Anchiceratops is an genus of chasmosaurine ceratopsid dinosaur that lived approximately 72 to 71 million years ago during the latter part of the Cretaceous Period in what is now Alberta, Canada. Anchiceratops was a medium-sized, heavily built, ground-dwelling, quadrupedal herbivore that could grow up to an estimated 5 m (16.4 ft) long. Its skull featured two long brow horns and a short horn on the nose. The skull frill was elongated and rectangular, its edges adorned by coarse triangular projections. About a dozen skulls of the genus have been found.
Anchiceratops was a medium-sized ceratopsid. If specimen NMC 8547 is not taken into account, no very exact estimations of the body length of Anchiceratops can be given. Some popular science book state that it approached 20 feet (6 m) in length. In 2010 Gregory S. Paul, on the assumption that specimen NMC 8547 represented Anchiceratops, estimated its length at 4.3 metres, its weight at 1.2 tonnes.
The first remains of Anchiceratops were discovered along the Red Deer River in the Canadian province of Alberta in 1912 by an expedition led by Barnum Brown. The holotype, specimen AMNH 5251, is the back half of a skull, including the long frill, and two other partial skulls, specimens AMNH 5259 (the paratype) and AMNH 5273, were found at the same time, which are now stored in the American Museum of Natural History in New York City. A complete skull designated NMC 8535, was discovered by Charles M. Sternberg at Morrin in 1924, and was described as A. longirostris five years later, in 1929. but this species is widely considered a junior synonym of A. ornatus today. In total, at least ten incomplete skulls have been recovered. The skulls are different with respect to their proportions (e.g. size of the supraorbital horn cores, the dimensions of the frill) which had led researchers to conclude that the disparity is a result of interspecific differences or due to sexual dimorphism.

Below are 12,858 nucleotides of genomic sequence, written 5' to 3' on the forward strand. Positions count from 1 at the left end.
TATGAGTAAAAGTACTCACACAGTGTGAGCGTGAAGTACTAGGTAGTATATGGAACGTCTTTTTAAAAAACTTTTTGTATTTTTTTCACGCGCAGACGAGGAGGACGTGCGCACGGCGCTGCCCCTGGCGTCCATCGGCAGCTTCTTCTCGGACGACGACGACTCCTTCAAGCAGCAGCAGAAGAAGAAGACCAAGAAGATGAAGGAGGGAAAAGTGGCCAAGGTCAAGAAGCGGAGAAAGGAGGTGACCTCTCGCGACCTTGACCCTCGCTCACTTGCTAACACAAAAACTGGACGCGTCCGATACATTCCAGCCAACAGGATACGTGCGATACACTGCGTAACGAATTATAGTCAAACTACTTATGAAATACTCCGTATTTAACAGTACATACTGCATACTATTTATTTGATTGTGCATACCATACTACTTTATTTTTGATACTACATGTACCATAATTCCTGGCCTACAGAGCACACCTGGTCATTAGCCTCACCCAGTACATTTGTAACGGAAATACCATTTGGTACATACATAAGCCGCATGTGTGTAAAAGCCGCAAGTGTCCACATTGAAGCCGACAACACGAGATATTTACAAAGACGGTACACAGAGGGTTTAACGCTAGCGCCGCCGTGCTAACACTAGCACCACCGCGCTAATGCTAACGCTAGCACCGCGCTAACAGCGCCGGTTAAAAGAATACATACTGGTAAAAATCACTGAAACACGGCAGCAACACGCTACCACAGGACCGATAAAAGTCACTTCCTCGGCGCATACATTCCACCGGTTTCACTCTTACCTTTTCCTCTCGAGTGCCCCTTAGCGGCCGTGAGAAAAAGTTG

The most distinctive features of this dinosaur are in its unusual neck frill. The frill is moderately long and rectangular with small, oval fenestrae (openings). The edge of the frill is thick just behind the brow horns. On the back of the frill are six large epoccipitals (bony knobs around the frill) that were expanded into short, triangular, backward-pointing spikes. Also on the frill are two short spikes that curve up and out.
Anchiceratops had a short nasal horn, a very long nose, and two moderate-size brow horns. Its skeleton shows it had a very short tail, but otherwise it looked much like other ceratopsids.
Anchiceratops lived at the same time as its close relative Arrhinoceratops. It was also closely related to Torosaurus, Chasmosaurus, Pentaceratops, and Triceratops.